China Could Account for Half of Hotel Demand in 2015

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Wednesday, April 8th, 2015
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Australia’s hotel property market is fast returning to health on the back of increased demand from both domestic and foreign investors.

A declining exchange rate has heightened the appeal of Australian hotel properties for cash-flush Asian investors – in particular members of China’s burgeoning nouveau riche class eager to acquire assets abroad.

According to figures from JLL, Chinese buyers comprised over a quarter of demand for Australian hotels in 2014, accounting for 28 per cent of the total market share.

According to Mark Durran, JLL hotels and hospitality managing director of investment sales, Chinese investment in Australasian hotel properties is set to surge even further this year, rising to as much as half of all transactions in the sector in 2015.

Queensland in particular is expected to become a popular target for Chinese investors as a result of the appeal of its balmy climate for Asian tourists.

This in tandem with purchases by extremely affluent individuals and increased activity amongst hotel operators will boost a market that has been sluggish since the GFC.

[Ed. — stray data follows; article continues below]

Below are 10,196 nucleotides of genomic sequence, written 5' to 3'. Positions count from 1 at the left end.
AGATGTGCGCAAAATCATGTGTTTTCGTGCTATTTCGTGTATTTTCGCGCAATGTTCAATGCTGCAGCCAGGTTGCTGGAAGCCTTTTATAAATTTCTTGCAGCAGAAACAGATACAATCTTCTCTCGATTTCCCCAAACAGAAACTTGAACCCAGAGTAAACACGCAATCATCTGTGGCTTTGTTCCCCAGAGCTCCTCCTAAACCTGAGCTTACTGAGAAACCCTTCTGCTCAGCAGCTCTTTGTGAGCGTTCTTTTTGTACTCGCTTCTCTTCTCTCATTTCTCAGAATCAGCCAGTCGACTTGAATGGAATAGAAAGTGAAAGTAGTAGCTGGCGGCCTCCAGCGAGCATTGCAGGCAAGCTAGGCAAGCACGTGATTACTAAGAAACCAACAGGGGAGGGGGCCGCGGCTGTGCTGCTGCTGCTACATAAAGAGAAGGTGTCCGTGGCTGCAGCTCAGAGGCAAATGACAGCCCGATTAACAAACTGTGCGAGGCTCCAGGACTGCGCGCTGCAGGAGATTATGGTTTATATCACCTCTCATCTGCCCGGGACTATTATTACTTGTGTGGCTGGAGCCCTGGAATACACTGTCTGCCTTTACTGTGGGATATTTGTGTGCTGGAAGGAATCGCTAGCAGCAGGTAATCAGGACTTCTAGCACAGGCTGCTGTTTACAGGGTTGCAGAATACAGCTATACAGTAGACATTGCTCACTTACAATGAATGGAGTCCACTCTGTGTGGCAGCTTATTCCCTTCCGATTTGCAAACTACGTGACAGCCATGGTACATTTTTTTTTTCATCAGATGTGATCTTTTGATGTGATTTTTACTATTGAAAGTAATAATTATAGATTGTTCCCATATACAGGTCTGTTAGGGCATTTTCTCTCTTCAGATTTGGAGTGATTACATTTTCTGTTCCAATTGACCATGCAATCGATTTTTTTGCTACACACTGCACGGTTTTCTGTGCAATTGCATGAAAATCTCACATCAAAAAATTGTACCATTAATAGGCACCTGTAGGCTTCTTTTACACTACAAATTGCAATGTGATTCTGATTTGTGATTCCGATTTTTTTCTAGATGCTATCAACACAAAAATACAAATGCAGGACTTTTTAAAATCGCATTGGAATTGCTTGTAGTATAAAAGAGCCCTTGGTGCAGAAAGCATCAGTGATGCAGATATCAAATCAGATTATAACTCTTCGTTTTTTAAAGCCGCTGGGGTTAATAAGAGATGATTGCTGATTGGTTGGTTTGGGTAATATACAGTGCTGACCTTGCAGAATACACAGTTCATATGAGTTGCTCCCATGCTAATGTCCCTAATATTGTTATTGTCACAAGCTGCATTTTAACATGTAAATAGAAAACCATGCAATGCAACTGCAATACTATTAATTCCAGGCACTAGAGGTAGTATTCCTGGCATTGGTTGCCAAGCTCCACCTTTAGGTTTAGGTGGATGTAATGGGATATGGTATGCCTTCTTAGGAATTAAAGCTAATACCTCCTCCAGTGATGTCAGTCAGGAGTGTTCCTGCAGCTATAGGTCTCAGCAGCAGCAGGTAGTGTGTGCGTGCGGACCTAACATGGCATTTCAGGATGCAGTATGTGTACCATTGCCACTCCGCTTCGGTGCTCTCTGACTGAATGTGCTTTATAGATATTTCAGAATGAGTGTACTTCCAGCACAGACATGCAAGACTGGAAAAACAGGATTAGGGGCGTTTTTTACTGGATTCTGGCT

While foreign interest in Australia’s hotel market has surged, JLL’s figures also indicate that domestic investment has risen even more sharply, from 22 per cent in 2013 to 46 per cent last year.

The sale of Sydney’s Sheraton on the Park by erstwhile US-based owner Starwood to China’s Sunshine Insurance for $463 million towards the end of last year was the largest single-asset hotel transaction in Australia’s history.

At the time, JLL said that the sale was a “milestone transaction for the Australian hotel industry,” demonstrating the strength of demand from Asian investors for Australian hotel assets in hot spot markets.

Other major hotel transactions in 2014 included the sale of Melbourne’s Park Hyatt to Hong Kong’s Fu Wah International Group at the start of the year, and the sale of Sofitel Wentworth Hotel in Sydney – one of the city’ most popular accommodation spots for members of the Liberal Party, to Singapore’s Frasers property group for $202.7 million.

Aside from mainland China, figures from Colliers International indicate that other major sources of foreign investment for the hotel sector include Hong Kong and Singapore.

Two other key sources of foreign capital – Japan and the US – are noteworthy for their absence from market activity over the past several years.

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